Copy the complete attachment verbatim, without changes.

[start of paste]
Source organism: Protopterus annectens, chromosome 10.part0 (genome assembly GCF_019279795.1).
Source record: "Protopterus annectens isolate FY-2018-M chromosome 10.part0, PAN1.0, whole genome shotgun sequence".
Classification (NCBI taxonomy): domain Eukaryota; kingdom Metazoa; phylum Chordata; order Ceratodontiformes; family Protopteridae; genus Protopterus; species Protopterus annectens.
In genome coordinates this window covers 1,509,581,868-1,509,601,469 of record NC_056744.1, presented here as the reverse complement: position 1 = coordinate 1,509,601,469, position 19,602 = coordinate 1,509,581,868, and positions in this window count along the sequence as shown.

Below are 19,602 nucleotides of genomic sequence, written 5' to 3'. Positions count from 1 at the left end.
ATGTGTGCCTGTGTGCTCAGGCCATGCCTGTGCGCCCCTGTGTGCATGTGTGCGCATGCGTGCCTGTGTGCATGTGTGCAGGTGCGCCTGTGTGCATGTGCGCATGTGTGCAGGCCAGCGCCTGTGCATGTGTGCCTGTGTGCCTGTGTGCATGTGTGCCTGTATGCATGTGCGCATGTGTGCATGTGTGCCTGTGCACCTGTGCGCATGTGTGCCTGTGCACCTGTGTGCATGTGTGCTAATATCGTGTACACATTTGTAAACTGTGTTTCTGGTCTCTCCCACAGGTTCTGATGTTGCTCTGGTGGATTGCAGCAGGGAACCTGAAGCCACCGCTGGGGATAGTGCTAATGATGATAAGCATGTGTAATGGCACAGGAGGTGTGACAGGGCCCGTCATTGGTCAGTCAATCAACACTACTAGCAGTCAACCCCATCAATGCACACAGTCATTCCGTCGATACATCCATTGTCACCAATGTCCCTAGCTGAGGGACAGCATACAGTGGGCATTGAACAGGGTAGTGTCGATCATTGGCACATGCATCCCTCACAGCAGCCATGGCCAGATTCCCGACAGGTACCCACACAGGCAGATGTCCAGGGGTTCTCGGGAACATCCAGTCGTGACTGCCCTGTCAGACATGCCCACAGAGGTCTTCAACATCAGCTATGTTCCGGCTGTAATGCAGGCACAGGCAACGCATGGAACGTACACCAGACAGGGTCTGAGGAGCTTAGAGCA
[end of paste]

Source organism: Protopterus annectens, chromosome 10.part0 (genome assembly GCF_019279795.1).
Source record: "Protopterus annectens isolate FY-2018-M chromosome 10.part0, PAN1.0, whole genome shotgun sequence".
Classification (NCBI taxonomy): domain Eukaryota; kingdom Metazoa; phylum Chordata; order Ceratodontiformes; family Protopteridae; genus Protopterus; species Protopterus annectens.
In genome coordinates this window covers 1,509,581,868-1,509,601,469 of record NC_056744.1, presented here as the reverse complement: position 1 = coordinate 1,509,601,469, position 19,602 = coordinate 1,509,581,868, and positions in this window count along the sequence as shown.

Below are 19,602 nucleotides of genomic sequence, written 5' to 3'. Positions count from 1 at the left end.
ATGTGTGCCTGTGTGCTCAGGCCATGCCTGTGCGCCCCTGTGTGCATGTGTGCGCATGCGTGCCTGTGTGCATGTGTGCAGGTGCGCCTGTGTGCATGTGCGCATGTGTGCAGGCCAGCGCCTGTGCATGTGTGCCTGTGTGCCTGTGTGCATGTGTGCCTGTATGCATGTGCGCATGTGTGCATGTGTGCCTGTGCACCTGTGCGCATGTGTGCCTGTGCACCTGTGTGCATGTGTGCTAATATCGTGTACACATTTGTAAACTGTGTTTCTGGTCTCTCCCACAGGTTCTGATGTTGCTCTGGTGGATTGCAGCAGGGAACCTGAAGCCACCGCTGGGGATAGTGCTAATGATGATAAGCATGTGTAATGGCACAGGAGGTGTGACAGGGCCCGTCATTGGTCAGTCAATCAACACTACTAGCAGTCAACCCCATCAATGCACACAGTCATTCCGTCGATACATCCATTGTCACCAATGTCCCTAGCTGAGGGACAGCATACAGTGGGCATTGAACAGGGTAGTGTCGATCATTGGCACATGCATCCCTCACAGCAGCCATGGCCAGATTCCCGACAGGTACCCACACAGGCAGATGTCCAGGGGTTCTCGGGAACATCCAGTCGTGACTGCCCTGTCAGACATGCCCACAGAGGTCTTCAACATCAGCTATGTTCCGGCTGTAATGCAGGCACAGGCAACGCATGGAACGTACACCAGACAGGGTCTGAGGAGCTTAGAGCA